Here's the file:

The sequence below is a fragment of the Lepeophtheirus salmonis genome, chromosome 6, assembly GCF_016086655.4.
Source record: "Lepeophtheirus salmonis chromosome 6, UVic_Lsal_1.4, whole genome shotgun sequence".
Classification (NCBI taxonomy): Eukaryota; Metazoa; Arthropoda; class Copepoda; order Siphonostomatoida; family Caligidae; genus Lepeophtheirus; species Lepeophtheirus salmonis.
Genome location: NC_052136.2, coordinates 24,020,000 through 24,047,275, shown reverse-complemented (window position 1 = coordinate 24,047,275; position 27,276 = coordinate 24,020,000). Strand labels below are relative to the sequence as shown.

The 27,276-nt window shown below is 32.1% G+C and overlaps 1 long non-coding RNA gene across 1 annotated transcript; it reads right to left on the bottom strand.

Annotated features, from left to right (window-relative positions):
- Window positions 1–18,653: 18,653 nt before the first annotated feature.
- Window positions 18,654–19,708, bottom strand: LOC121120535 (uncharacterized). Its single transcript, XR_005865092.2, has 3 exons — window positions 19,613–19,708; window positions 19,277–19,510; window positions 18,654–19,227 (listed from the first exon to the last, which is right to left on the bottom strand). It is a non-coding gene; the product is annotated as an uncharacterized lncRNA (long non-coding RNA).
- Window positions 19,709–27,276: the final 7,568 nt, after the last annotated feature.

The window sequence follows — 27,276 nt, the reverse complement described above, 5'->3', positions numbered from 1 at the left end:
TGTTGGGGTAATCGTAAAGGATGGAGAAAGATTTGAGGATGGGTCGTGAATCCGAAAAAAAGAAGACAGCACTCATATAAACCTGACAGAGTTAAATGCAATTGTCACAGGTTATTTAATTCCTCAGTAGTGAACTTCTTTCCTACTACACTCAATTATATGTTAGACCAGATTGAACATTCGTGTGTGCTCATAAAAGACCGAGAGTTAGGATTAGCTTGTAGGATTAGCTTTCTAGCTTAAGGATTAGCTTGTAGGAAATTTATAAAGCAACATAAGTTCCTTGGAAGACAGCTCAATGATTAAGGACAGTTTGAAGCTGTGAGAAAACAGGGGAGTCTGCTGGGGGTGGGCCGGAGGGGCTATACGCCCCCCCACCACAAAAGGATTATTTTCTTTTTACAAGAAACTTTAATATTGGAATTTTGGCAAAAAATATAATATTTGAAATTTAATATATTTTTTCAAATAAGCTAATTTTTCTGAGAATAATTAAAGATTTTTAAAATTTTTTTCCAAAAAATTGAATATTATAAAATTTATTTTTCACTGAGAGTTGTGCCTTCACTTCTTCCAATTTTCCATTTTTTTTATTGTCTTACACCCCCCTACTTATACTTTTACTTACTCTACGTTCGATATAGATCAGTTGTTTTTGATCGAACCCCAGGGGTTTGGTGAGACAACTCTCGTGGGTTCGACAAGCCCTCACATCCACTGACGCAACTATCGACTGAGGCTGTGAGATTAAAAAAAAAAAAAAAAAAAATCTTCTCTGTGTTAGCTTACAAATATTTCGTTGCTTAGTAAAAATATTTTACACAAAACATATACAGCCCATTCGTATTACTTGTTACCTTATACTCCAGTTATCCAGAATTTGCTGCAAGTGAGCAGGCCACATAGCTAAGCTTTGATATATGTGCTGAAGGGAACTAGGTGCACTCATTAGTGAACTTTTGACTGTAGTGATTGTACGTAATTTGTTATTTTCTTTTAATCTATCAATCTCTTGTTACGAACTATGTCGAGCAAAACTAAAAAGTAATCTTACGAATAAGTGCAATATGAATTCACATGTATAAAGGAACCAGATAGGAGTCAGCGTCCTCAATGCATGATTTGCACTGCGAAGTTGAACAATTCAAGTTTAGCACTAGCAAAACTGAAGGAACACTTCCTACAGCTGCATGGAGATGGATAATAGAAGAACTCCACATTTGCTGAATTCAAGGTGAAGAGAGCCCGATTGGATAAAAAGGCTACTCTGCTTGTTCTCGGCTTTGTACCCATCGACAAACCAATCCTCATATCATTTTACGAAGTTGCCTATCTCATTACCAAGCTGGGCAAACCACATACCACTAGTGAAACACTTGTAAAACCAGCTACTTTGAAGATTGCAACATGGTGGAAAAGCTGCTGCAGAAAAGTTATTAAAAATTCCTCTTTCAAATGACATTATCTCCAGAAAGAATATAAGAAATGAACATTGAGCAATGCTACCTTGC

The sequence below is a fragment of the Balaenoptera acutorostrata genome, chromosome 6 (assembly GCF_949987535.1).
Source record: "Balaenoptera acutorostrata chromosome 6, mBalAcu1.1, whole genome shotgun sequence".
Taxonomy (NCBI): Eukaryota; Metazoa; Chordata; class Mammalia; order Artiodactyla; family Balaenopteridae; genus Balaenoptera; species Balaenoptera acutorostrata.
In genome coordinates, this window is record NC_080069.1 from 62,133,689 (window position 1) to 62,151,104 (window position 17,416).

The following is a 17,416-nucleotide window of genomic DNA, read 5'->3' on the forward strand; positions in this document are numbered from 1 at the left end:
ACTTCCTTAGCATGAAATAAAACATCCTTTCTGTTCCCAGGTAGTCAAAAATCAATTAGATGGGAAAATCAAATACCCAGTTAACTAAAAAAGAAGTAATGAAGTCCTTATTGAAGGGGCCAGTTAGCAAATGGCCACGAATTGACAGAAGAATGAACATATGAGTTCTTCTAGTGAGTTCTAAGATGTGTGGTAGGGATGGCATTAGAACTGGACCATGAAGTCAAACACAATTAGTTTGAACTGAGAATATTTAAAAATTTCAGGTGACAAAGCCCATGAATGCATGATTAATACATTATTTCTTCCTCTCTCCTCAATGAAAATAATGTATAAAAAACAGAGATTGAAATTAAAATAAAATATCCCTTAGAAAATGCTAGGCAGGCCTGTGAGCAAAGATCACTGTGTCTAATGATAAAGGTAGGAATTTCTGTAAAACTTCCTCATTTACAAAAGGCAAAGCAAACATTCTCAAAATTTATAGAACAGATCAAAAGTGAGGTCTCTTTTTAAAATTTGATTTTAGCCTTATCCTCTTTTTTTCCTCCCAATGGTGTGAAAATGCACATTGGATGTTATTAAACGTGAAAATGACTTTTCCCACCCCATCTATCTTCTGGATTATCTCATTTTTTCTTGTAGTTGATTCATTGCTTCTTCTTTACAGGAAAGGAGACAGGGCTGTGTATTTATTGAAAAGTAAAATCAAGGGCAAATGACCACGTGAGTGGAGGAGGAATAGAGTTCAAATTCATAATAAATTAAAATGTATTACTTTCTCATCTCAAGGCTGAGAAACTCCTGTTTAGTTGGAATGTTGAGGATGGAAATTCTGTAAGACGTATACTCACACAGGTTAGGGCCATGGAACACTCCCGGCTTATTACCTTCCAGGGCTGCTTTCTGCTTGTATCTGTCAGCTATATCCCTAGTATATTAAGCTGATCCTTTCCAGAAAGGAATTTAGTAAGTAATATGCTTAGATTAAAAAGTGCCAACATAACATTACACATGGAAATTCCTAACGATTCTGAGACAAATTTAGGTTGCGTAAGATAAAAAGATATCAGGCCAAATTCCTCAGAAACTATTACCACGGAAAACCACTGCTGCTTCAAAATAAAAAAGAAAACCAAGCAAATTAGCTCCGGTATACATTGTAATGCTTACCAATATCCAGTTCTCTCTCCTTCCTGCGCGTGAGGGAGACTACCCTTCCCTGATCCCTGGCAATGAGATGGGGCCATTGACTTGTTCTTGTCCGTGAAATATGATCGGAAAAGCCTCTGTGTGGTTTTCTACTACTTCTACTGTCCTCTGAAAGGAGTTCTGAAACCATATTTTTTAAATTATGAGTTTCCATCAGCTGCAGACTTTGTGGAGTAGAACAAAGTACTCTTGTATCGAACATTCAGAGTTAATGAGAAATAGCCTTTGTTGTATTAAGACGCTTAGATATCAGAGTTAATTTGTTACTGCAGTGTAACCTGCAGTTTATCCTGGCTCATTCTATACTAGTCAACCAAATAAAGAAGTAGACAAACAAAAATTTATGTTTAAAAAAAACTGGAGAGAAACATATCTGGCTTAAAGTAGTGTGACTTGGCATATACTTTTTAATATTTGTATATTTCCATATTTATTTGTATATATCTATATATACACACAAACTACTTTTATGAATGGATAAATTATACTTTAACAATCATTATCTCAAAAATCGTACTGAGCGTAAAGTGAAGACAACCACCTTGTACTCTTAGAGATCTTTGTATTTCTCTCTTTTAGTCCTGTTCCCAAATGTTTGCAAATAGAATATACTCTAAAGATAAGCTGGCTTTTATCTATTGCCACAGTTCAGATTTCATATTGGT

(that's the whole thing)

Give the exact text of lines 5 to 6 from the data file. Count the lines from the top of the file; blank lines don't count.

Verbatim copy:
The 27,276-nt window shown below is 32.1% G+C and overlaps 1 long non-coding RNA gene across 1 annotated transcript; it reads right to left on the bottom strand.

Annotated features, from left to right (window-relative positions):